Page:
The Company Store

Retail ethnographers hunt the wily and elusive two-fisted, tight-walleted shopper

The science of observing shoppers' behavior--or "retail ethnography"--is nothing new. In fact, explains Dave Brennan, a professor of marketing at the University of St. Thomas's College of Business, a century ago F.W. Woolworth watched shoppers as he set about selecting new locations for his five-and-dimes. Woolworth would examine existing stores, count the number of passersby, the number of people who stopped in, the number of people who bought merchandise, and the amount of the average sale. From that information he'd build a model, Brennan says, and use it to decide where to open new stores.

"It's the same type of technique they're using," Brennan says of Once Famous's research. "When you have lots and lots of stores and lots of markets, you have to systematize how you present the merchandise. You have to organize it in a way that's effective."

Whenever the store is doing research with a taping session, the staff puts a large sign in the doorway explaining that customers entering the store will be video- and audio-taped. (Legally, any concerns about Once Famous's surveillance can be easily dispensed with, explains Mike Steenson, a professor at William Mitchell College of Law, because to prove an invasion of privacy, the law requires that there be a "reasonable expectation" of privacy in the first place. "If you're walking down the street, if you're walking through Marshall Field's, I don't think you have a reasonable expectation of privacy," Steenson says. "I can't draw a circle around myself and say, 'You can't invade that.'")

Boutique branding: Once Famous's skyway retail lab
Richard Fleischman
Boutique branding: Once Famous's skyway retail lab

Even when the store is not in taping mode (as it wasn't the day I bought my soap), the cheery sales associates are more than eager to explain its mission and method. And they may go so far as to ask customers followup questions or invite them to participate in a focus group, placing them in a position to opine, not simply act as they normally would.

But this creates another conundrum: If the idea is to catch customers' behavior in all its brutal honesty, doesn't announcing the experiment detract from the realism? "Ethically, I'd be a little more comfortable when people know," Periscope's Pounds muses. "But less comfortable with the outcome. All of a sudden you're on and expected to perform."

That's not a concern for FAME's Quest. "People tend to forget they're being filmed," she says. Quest explains that experiments have offered FAME interesting details on how people shop, including, she notes, the different ways in which men and women decide what to buy. ("Women find an object they like and visit it," Quest says. "Men look at how it's made, what's the construction.") The tests are usually set up to search for a specific piece of data, which clients can use in their own showrooms, in an effort to "build bridges" to customers and, ultimately, increase sales.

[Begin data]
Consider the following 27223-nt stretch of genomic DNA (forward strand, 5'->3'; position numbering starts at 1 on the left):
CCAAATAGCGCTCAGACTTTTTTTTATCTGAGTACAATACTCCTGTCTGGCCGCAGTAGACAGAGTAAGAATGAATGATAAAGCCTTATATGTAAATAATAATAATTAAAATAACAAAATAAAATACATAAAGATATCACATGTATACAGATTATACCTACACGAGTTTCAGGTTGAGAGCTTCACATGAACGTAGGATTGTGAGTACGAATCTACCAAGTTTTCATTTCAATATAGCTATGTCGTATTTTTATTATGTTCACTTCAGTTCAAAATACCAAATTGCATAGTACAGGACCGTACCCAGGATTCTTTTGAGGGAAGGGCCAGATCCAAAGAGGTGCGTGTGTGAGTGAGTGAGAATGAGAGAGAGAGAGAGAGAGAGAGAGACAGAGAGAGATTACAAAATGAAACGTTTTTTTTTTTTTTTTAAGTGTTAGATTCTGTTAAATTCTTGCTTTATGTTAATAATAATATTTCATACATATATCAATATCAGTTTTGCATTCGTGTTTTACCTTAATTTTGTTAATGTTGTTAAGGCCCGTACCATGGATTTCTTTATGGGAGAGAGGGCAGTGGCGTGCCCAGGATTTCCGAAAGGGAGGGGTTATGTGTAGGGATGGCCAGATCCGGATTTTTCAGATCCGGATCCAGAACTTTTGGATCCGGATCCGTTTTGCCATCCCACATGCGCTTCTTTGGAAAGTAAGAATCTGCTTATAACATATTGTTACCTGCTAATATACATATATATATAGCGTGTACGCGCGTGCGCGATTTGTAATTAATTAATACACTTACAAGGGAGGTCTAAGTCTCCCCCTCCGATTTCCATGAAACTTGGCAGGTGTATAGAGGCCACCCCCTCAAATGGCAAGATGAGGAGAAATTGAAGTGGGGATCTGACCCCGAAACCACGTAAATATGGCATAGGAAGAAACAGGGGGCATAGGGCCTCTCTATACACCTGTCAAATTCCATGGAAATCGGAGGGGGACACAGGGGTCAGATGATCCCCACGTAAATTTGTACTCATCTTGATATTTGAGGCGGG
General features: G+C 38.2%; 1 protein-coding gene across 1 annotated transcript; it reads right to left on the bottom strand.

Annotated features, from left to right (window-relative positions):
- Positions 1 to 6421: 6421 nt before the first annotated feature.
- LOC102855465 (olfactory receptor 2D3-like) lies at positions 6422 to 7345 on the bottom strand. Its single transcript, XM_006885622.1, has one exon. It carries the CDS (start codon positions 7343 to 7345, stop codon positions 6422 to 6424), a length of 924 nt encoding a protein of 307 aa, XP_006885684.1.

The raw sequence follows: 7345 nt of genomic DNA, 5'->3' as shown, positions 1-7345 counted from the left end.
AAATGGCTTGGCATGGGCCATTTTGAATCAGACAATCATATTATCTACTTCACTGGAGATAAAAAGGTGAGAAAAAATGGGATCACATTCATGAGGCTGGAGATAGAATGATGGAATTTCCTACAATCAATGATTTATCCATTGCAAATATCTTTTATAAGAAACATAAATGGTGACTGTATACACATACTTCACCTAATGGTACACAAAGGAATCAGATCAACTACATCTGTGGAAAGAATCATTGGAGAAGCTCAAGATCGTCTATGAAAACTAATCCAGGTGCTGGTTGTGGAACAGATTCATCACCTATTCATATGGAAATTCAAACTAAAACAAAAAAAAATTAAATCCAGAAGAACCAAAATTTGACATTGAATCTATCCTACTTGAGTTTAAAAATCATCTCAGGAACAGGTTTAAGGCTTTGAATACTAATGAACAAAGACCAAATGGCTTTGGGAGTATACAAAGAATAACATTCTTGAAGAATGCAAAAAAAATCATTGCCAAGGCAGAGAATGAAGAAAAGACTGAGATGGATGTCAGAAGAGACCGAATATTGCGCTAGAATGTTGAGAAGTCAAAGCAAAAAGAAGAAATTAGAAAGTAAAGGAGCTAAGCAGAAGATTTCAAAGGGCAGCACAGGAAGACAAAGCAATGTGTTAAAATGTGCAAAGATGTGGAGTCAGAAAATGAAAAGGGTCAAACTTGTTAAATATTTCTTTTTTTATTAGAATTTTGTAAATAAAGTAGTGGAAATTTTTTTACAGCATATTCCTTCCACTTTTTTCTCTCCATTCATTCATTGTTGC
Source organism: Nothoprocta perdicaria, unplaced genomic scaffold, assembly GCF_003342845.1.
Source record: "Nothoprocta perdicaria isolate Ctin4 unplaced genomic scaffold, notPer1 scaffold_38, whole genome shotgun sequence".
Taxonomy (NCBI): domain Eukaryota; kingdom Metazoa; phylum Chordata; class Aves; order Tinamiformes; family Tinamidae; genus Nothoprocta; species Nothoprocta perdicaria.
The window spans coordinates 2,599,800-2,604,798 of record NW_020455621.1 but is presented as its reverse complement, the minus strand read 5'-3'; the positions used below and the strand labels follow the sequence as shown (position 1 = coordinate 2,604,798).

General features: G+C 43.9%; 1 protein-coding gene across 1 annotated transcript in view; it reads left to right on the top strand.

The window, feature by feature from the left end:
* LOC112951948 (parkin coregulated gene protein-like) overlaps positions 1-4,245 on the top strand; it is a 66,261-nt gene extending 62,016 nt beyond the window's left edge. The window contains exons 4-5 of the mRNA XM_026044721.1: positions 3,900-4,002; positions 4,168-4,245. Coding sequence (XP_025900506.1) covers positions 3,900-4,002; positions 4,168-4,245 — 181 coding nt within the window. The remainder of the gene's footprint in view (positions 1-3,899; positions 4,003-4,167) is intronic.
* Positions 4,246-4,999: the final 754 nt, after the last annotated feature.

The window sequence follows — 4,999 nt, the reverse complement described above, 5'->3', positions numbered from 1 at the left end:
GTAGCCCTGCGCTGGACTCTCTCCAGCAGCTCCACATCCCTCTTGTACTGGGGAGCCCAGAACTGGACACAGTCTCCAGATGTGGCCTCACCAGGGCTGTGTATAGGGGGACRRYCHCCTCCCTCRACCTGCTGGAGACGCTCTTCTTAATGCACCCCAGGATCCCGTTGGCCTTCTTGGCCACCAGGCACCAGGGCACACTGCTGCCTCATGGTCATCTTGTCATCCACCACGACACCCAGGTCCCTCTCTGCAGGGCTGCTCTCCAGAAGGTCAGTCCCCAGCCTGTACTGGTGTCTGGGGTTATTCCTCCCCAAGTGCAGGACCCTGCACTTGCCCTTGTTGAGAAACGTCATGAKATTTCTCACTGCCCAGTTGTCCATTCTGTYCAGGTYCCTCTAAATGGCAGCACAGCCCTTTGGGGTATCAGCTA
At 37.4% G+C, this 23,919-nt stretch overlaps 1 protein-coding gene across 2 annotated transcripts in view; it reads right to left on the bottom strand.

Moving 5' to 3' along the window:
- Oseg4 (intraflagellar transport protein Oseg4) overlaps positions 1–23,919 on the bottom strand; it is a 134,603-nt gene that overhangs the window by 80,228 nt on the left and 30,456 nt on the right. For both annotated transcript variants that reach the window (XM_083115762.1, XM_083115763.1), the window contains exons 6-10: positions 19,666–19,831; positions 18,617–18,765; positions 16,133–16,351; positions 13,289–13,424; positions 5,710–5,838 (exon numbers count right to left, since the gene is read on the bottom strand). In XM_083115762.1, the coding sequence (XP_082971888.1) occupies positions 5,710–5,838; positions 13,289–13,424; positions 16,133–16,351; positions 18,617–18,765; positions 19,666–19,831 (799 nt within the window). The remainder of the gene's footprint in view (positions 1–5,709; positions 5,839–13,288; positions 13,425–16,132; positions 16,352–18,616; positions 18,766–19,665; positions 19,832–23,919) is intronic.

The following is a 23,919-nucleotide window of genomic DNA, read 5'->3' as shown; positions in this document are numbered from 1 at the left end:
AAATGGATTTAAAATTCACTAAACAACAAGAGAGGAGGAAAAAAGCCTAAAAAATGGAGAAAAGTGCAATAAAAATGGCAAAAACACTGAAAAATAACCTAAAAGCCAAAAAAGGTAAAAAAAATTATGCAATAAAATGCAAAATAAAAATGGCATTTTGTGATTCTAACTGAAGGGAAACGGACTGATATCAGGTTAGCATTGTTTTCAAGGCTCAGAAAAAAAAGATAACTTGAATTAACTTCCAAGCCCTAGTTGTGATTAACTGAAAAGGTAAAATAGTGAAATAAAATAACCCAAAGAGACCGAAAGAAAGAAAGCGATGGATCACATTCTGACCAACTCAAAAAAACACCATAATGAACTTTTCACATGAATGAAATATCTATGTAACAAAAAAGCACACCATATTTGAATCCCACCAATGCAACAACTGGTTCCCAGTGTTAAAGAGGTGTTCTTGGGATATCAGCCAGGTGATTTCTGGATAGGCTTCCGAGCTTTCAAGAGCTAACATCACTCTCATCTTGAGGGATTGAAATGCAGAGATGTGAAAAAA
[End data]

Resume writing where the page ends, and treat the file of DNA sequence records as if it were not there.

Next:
Though Quest won't discuss specific clients or tests, FAME's customer list includes such big-name companies as 3M, Foot Locker, Wilsons Leather, and Tupperware. Quest isn't sure exactly how many tests FAME has administered since it launched Once Famous, but she reports that clients have found the experiments useful. Some, she says, are even exploring the possibility of clearing out the entire store to test their own merchandise.

The cost of an experiment, Quest adds, could range from $15,000 to $100,000, depending on the scope of the project. For those fees, FAME designs and administers the test, then interprets the data. The video and audio tapes, she stresses, remain in FAME's possession.


Once Famous may offer an interesting snapshot of consumer behavior, but Periscope's Pounds doesn't believe the store's observations alone are enough to predict the attitudes of the masses. "You can say in this case, at this time, in this place, with these three shoppers, this is what happened," he says. "You can't necessarily say that in all cases, at all times, in this set of circumstances, this is what will happen."

And that, offers St. Thomas's Brennan, is because no matter how much information marketers collect, they'll never quite get inside the minds of shoppers. "It's useful to see patterns that emerge. But interpretation becomes very difficult," he says. "Knowing why people do what they do is still speculative."

Shoppers today are bombarded by marketing ploys from direct mail and telemarketing. Most recently, online retailers collect data about where you've shopped and what you've bought and besiege you with tailored pitches. The information is copious, and some of it redundant. Yet I'd be curious to know whether all that data about my shopping habits would really represent a true picture of me. Perhaps we are all so predictable in our buying patterns that a few market tests will tell retailers who we are and what we want. Or maybe, as I'd like to believe, our impulses change from time to time--regardless of whether we're being observed on camera.

"I don't know if this is the answer, but it's an attempt at an answer," says Pounds. "Maybe we'll be interested for ten seconds or ten years. That's the difference between a weak gimmick that passes into oblivion and a real innovation. Time allowed, it will be revealed for what it is."

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